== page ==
GTCP researchers 2010/11 noticed a quite unusual specimen of Golden ghost crab (Ocypode convexa) in the monitored Gnaraloo rookery at the end of November 2010. Golden ghost crabs (Ocypode convexa) are found frequently along Gnaraloo beaches and have a very distinct yellow colour. However, the individual spotted had an unusual pattern of red colouration.
‘Ocypodid’ (Ghost and Fiddler) crabs are ‘semi-terrestrial‘ (spending time on land and in the water), living on sandy beaches, mud flats and mangroves. They can spend long periods of time out of the water by keeping their gills moist via special gill chambers that extract oxygen from the air. Their eyes are stalked, which means they can be laid flat within the grooves on their shell or raised for a better look around. They take shelter in their cool burrows above the high tide water mark during the day and come out at night in search of food. They feed on plants, animals (turtle hatchlings included!) and micro-organisms. The Golden Ghost Crab is only found along the Western Australian coast, from Bunbury to Exmouth. They are relatively small growing to a carapace width of 45 millimetres.
After seeking advice from experts concerning the red specimen, including Bob Prince from the Department of Environment and Conservation (DEC), Andrew Hosie and Lee Betteridge from the Museum of Western Australia, as no references regarding colour variation for this species existed, it was assumed that the colour was due to either epibiotic growths or some type of infection of the carapace. An epibiont is an organism that lives on the surface of another living organism. It is usually considered harmless to the host; in this sense, the relationship between the two organisms can be considered neutralistic or commensalistic. Typical epibionts are barnacles, remoras and algae, all of which live on larger marine organisms, such as whales, sharks and sea turtles. In the example at Gnaraloo, the epibiont might be a small organism with a red colouration that covered the entire carapace of his host, a Golden Ghost Crab.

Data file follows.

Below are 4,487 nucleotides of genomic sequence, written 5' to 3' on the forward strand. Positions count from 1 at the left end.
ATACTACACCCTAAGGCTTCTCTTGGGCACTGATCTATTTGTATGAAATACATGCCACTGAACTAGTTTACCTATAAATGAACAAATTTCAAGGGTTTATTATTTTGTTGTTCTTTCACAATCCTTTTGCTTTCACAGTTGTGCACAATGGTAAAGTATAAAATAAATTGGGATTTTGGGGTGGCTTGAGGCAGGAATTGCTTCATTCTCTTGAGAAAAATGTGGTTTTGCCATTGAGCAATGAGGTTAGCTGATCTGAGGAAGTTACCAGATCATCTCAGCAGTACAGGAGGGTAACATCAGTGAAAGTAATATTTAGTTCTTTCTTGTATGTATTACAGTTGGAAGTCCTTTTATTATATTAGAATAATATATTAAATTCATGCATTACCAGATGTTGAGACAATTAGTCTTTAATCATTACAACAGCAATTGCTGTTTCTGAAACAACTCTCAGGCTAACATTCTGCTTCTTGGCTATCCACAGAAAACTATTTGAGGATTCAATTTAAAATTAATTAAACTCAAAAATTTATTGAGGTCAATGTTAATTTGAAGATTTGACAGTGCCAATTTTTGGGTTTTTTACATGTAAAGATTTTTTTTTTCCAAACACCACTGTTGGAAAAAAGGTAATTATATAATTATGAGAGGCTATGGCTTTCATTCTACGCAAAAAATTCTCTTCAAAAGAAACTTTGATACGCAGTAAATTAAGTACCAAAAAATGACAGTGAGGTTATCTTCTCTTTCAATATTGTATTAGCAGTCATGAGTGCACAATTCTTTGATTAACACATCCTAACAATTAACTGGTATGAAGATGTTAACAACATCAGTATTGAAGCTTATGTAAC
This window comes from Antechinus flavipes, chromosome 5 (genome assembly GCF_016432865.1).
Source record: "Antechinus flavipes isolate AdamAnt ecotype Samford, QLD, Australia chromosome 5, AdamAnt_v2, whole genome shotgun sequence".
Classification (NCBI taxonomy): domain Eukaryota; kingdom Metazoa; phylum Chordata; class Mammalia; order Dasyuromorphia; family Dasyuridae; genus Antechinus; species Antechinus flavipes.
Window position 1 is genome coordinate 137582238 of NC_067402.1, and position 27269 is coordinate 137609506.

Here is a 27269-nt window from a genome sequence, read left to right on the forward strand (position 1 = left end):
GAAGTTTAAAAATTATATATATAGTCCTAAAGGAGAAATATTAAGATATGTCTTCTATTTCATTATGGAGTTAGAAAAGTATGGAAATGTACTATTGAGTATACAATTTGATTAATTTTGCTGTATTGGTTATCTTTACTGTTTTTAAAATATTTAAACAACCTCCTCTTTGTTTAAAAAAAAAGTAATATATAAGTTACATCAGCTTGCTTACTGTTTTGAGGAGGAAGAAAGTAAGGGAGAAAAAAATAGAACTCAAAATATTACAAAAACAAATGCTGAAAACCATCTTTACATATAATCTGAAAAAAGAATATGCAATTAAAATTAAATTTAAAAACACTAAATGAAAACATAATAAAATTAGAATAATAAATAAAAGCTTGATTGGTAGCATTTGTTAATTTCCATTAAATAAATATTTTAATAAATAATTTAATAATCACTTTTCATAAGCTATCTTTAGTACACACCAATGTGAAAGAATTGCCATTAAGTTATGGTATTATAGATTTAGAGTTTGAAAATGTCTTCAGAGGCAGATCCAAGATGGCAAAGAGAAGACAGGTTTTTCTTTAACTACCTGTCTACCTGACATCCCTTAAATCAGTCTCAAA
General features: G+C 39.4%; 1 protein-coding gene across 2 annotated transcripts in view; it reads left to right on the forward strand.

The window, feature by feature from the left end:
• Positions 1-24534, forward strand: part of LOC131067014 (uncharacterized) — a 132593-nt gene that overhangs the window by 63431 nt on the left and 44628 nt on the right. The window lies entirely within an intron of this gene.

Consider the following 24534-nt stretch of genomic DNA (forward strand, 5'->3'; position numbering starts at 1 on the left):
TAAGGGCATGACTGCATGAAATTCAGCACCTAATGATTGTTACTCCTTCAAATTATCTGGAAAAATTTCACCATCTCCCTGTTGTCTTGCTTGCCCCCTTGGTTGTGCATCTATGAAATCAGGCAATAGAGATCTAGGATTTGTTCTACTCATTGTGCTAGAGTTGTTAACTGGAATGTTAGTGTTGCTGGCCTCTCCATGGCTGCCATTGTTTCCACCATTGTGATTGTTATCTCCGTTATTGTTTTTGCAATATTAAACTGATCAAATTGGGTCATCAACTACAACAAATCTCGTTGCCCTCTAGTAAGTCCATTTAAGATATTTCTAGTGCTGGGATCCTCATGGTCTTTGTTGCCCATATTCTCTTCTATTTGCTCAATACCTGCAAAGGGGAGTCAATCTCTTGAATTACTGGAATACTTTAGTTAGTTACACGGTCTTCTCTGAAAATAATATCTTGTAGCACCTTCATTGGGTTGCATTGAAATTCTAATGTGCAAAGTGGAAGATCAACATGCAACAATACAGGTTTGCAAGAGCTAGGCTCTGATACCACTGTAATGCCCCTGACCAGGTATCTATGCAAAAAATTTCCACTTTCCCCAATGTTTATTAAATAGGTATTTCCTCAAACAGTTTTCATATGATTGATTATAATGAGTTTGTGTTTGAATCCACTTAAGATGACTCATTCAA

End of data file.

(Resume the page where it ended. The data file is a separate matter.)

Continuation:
Very little is known about the crabs living along Gnaraloo beaches, but further studies may tell us more about the wonderful biodiversity existing here.